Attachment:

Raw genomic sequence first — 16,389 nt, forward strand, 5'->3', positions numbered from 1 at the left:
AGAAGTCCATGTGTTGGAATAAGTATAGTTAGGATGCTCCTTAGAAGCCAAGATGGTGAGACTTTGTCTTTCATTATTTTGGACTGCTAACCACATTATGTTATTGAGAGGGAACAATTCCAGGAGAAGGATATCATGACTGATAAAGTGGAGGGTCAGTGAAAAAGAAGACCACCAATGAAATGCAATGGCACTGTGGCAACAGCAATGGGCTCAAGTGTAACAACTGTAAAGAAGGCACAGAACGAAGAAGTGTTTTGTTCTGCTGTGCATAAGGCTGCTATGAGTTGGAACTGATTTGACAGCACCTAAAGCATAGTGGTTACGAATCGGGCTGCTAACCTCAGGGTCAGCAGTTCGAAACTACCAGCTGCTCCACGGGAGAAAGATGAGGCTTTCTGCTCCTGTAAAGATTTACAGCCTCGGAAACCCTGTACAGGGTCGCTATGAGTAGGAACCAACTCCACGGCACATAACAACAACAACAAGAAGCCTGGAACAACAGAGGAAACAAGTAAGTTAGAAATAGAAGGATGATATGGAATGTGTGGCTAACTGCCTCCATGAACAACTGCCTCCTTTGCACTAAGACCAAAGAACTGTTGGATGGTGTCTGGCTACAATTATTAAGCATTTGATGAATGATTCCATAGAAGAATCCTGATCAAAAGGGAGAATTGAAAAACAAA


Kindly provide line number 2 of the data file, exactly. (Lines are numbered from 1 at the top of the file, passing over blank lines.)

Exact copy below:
AGAAGTCCATGTGTTGGAATAAGTATAGTTAGGATGCTCCTTAGAAGCCAAGATGGTGAGACTTTGTCTTTCATTATTTTGGACTGCTAACCACATTATGTTATTGAGAGGGAACAATTCCAGGAGAAGGATATCATGACTGATAAAGTGGAGGGTCAGTGAAAAAGAAGACCACCAATGAAATGCAATGGCACTGTGGCAACAGCAATGGGCTCAAGTGTAACAACTGTAAAGAAGGCACAGAACGAAGAAGTGTTTTGTTCTGCTGTGCATAAGGCTGCTATGAGTTGGAACTGATTTGACAGCACCTAAAGCATAGTGGTTACGAATCGGGCTGCTAACCTCAGGGTCAGCAGTTCGAAACTACCAGCTGCTCCACGGGAGAAAGATGAGGCTTTCTGCTCCTGTAAAGATTTACAGCCTCGGAAACCCTGTACAGGGTCGCTATGAGTAGGAACCAACTCCACGGCACATAACAACAACAACAAGAAGCCTGGAACAACAGAGGAAACAAGTAAGTTAGAAATAGAAGGATGATATGGAATGTGTGGCTAACTGCCTCCATGAACAACTGCCTCCTTTGCACTAAGACCAAAGAACTGTTGGATGGTGTCTGGCTACAATTATTAAGCATTTGATGAATGATTCCATAGAAGAATCCTGATCAAAAGGGAGAATTGAAAAACAAA